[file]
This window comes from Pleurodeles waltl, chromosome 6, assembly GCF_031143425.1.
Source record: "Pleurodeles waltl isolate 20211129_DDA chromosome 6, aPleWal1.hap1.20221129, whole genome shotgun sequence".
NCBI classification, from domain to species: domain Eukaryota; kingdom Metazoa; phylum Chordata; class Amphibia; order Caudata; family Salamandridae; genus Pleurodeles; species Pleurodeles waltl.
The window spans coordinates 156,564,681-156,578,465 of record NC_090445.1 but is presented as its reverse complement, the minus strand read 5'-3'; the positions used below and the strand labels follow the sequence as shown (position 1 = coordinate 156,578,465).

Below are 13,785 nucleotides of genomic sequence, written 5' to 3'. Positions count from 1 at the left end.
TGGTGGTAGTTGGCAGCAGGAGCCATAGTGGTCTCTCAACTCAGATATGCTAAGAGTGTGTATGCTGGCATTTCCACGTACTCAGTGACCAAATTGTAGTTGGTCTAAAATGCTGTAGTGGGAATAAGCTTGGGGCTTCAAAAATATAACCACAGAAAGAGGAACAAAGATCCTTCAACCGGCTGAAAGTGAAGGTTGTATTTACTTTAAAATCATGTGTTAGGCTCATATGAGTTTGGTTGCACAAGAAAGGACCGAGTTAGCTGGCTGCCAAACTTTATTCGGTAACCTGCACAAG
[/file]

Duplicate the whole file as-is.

This window comes from Pleurodeles waltl, chromosome 6, assembly GCF_031143425.1.
Source record: "Pleurodeles waltl isolate 20211129_DDA chromosome 6, aPleWal1.hap1.20221129, whole genome shotgun sequence".
NCBI classification, from domain to species: domain Eukaryota; kingdom Metazoa; phylum Chordata; class Amphibia; order Caudata; family Salamandridae; genus Pleurodeles; species Pleurodeles waltl.
The window spans coordinates 156,564,681-156,578,465 of record NC_090445.1 but is presented as its reverse complement, the minus strand read 5'-3'; the positions used below and the strand labels follow the sequence as shown (position 1 = coordinate 156,578,465).

Below are 13,785 nucleotides of genomic sequence, written 5' to 3'. Positions count from 1 at the left end.
TGGTGGTAGTTGGCAGCAGGAGCCATAGTGGTCTCTCAACTCAGATATGCTAAGAGTGTGTATGCTGGCATTTCCACGTACTCAGTGACCAAATTGTAGTTGGTCTAAAATGCTGTAGTGGGAATAAGCTTGGGGCTTCAAAAATATAACCACAGAAAGAGGAACAAAGATCCTTCAACCGGCTGAAAGTGAAGGTTGTATTTACTTTAAAATCATGTGTTAGGCTCATATGAGTTTGGTTGCACAAGAAAGGACCGAGTTAGCTGGCTGCCAAACTTTATTCGGTAACCTGCACAAG